Palisade Rim via Rapid Creek

Round Trip Distance: 13 miles
Difficulty: Strenuous
Elevation: 5091 - 5892 feet
Cellphone: 1-5 bars
Time: 3-7 hrs.
Trailhead: Rapid Creek
Fee: none
Attractions: Spectacular views, rock art, wildlife, wildflowers

The Palisade Rim trail is located in the Little Book Cliffs east of the town of Palisade. The trail is aptly named as it runs along the edge of the cliffs in many places offering some rather precipitous views of the Grand Junction area from a vantage point some 1000 feet above the valley floor. Access to the Palisade Rim trail can be made by following the Palisade Rim trail or for double the fun by beginning from the Rapid Creek trailhead.

The directions posted here begin at the Rapid Creek trailhead. To begin at the Ute Petroglyph trail you would follow it for the first mile to the east end of the rocks with all the petroglyphs where it ties in with the trail coming from Rapid Creek. The degree of difficulty for the Rapid Creek route is much more than the doubling of the distance might imply. The trail climbs for over 500 feet, descends to a point lower than the trailhead, and then climbs another 1000 feet with a couple of 100 feet deep washes along the way. On the return trip you get to do it all over again. That may sound disparaging but for a good workout and the grand views it is well worth the effort.

The hike begins by following the road up Rapid Creek through a stretch of private property for the first 3/4 mile. There is a nice view of the northeast corner of the Grand Mesa towering above the drainage.

The trail crosses Rapid Creek after about 3/4 of a mile. After climbing the road on the opposite side of the creek watch out for a trail to the right that leads to a red gate. This turn can be easy to miss because the gate is up and back away from the road enough that you don't readily notice it.

The trail travels through the junipers and comes to the road leading from the Palisade water treatment plant up Rapid Creek. The is a trail marker directly across the road where the trail leads over the hill to the road in Cottonwood Canyon. The Palisade Rim trail passes between to pieces of pipe on the opposite side of the road.

The trail crosses Cottonwood Creek and begins climbing the hill. After ascending a bit the trail begins heading back towards the trailhead around the north end of the mountain.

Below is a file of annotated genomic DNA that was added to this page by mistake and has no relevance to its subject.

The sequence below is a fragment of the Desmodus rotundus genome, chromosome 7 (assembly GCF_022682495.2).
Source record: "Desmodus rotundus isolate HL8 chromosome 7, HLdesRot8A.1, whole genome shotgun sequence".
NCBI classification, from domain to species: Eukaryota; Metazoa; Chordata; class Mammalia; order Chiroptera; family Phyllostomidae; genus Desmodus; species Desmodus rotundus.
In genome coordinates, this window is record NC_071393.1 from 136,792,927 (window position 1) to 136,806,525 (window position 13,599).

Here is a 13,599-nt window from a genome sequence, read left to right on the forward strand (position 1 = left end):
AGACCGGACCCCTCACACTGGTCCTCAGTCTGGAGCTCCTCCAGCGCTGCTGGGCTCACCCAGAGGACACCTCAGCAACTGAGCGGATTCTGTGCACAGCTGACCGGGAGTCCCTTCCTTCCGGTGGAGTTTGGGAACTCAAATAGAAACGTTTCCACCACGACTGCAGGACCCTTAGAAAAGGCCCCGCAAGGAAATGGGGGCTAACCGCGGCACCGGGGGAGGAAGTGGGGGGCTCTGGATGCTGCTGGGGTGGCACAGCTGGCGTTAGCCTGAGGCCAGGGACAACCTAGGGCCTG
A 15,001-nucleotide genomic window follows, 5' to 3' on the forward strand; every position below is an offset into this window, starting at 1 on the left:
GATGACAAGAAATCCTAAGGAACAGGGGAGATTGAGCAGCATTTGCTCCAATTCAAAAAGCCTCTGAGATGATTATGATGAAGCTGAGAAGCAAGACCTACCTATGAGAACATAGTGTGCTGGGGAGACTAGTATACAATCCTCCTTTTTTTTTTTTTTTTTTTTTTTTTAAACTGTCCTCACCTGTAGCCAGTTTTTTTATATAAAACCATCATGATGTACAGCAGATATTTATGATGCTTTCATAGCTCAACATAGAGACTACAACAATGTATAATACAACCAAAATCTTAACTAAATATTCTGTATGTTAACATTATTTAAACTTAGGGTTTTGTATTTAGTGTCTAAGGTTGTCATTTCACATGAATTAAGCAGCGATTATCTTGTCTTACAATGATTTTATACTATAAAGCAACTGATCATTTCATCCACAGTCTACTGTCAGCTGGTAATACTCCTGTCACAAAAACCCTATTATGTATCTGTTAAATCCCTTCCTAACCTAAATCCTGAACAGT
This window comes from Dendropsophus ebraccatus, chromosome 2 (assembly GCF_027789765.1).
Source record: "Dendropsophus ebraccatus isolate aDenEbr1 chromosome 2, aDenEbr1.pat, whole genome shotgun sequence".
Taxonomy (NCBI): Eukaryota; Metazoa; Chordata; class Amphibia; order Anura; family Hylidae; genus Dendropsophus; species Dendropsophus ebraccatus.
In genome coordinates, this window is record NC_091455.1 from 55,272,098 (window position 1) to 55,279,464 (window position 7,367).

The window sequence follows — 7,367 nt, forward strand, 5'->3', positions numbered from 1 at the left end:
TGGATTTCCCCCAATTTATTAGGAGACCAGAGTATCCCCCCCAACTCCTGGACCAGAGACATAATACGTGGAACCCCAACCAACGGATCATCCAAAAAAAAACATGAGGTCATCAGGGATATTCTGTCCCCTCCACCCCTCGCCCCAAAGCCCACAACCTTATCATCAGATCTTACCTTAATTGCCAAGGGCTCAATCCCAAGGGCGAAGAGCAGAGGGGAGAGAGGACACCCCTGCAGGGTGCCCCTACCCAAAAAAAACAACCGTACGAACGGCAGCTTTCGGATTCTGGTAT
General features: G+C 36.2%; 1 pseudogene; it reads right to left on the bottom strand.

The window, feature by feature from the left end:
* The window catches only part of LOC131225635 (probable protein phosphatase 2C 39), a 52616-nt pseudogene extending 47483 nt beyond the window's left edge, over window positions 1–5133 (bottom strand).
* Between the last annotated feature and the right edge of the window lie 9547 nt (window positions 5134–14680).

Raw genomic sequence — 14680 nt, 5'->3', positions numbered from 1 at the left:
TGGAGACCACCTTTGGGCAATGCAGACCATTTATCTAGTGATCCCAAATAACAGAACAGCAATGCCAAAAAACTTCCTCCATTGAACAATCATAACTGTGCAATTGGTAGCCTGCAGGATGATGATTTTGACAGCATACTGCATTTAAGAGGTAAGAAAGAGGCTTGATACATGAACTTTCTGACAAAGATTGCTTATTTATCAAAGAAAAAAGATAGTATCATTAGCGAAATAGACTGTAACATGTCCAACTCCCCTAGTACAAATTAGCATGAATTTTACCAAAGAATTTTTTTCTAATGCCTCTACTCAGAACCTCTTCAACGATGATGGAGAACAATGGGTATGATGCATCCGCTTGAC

As the trail wraps around to the west side of the mountain it towers above the water plant and then Interstate 70. I stirred up several small herds of deer hiking through this areas.

The trail drops down the west side of the mountain and joins the road at the old Winger Mine.

The route follows the road for over a mile in a southerly direction. The road winds around the canyons offering some nice views of each one. We used to enjoy hiking in these canyons until they were posted with private property signs.

The road comes to an abrupt end at a washed out culvert in the bottom of one of the washes. The obstacle is avoided by climbing down and around the right side of the pipe.

After hiking up the hill from the culvert and around to another wash where the trail once again descends through it climbs up to a 4-way junction where it meets up with the normal route for the Palisade Rim trail.

There are numerous etchings scratched into the patina of the rock that are well worth checking out if you have never seen them.

From the junction the trail crosses the grassy area heading south and begins climbing the slope that lies ahead.

There are a few well worn trails that may distract a hiker from the main objective. On past hikes I have explored this area in all directions, even straight up the towering mountain to the east.

The trail offers many breathtaking scenes at various overlooks along the way.

Eventually the trail will wrap around the upper end of this canyon and come out along the rim of the mountain on the right of the above photo.

From the rim you can have a view of the valley that few people ever see. It is possible to work your way along this rim for another quarter mile but this is where I turned around.

There are so many deep fractures in the rock around the rim that you might wonder what is holding it all together.

Not much to say about the trip back except you get to see everything again from a different angle. I came very close to deer in several places. I was within 40-50 feet of this one. It just stood there for the longest time like it was waiting for me to come up and pet it.

The views on the Rapid Creek side of the mountain are just as amazing as those on the Palisade side.

This picture is of Cottonwood Creek. The trail crosses 2 creeks but both of them are within about 1 mile of the trailhead so they aren't very practical for water sources. I went through 120 ounces of water and 60 ounces of Gatorade on this hike.

Besides all of the deer and elk tracks on the trail there were also a pair of tracks from a couple of mountain bikes that went the entire distance. The only people that I met while hiking were within a mile of either of the trailheads. This trail offers a lot of solitude which might seem a little strange for its close proximity to the tens of thousands of people that it overlooks. If you would like to see it for yourself then all you have to do is 'Take a hike'.